Foreword Review — Nov / Dec 2002
“Elizabeth called me Gangster and I called her Baby Boobs,” writes the author in the brief text that complements this treasure trove of photographs of the legendary actress. Bozzacchi began his career as a photographer in Italy, learning the profession from his father; he once worked for such prominent magazines as Look, Life, and Paris Match.
In 1965, he was sent to Africa to handle what he called the “special photography” for “The Comedians,” a film based on a Graham Greene novel. It starred Peter Ustinov, Alec Guinness, Richard Burton, and Elizabeth Taylor. After the filming, Taylor asked him to become her personal photographer and to travel with her and Burton. “We virtually lived together for eight years, from 1966 to 1974, spending long amounts of time in London, Paris, Los Angeles, New York, Puerto Vallarta, and Gstaad; living in villas and on their yacht, traveling by limousine, private plane, and helicopter,” he writes. Burton and Taylor were married during this time and Bozzacchi says that initially Burton disliked him, but later they became good friends. Bozzacchi describes the time that his father met the actress: “She ran out and hugged him, giving him a big kiss on the mouth. He was entranced for twenty minutes afterwards. Ã”Don’t tell your mother she kissed me on the mouth,’ he kept saying.”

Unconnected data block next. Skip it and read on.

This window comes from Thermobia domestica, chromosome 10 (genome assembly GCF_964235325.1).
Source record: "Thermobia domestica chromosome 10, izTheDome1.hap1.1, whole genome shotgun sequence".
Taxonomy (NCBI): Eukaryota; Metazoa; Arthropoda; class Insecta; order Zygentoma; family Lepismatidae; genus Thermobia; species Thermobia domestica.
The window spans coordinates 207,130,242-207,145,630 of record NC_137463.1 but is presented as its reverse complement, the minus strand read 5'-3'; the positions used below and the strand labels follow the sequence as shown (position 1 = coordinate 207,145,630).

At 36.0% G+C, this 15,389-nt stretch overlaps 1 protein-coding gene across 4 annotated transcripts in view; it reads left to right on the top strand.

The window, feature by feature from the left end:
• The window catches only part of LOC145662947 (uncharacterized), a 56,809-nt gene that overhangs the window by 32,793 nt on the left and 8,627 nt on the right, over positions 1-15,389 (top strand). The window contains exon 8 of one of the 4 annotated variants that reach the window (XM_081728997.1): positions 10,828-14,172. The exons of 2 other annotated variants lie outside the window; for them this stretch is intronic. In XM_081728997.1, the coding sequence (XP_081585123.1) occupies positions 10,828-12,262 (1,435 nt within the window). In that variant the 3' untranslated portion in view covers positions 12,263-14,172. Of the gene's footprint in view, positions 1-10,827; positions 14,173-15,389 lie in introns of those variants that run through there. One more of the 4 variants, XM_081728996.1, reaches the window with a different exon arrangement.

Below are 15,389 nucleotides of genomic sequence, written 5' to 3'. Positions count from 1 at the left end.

Many of the photographs are close-ups; in one of the best Taylor is wearing a fur cap and looking pensive, her wavy hair lining her exquisite face. In other photos she is sitting on a rock at the beach in Puerto Vallarta, wearing a 69-carat diamond ring in Monte Carlo, and posing with Burton, with other film stars, and with her children.
She is photographed in bed, in their private plane, on their yacht, holding a kitten up to her face, and holding her grandson. In one photograph it appears that she is making a rude hand gesture, but Bozzacchi assures us that Taylor is only showing off a ring.
Bozzacchi is also a writer, producer, and director. He has collaborated on feature films with Truffaut, Fellini, and other great filmmakers. Currently, he and Roy Scheider are producing for television The Renaissance, a twenty-four-hour drama and twenty-hour documentary.
Fans of Elizabeth Taylor will find The Queen and I irresistible.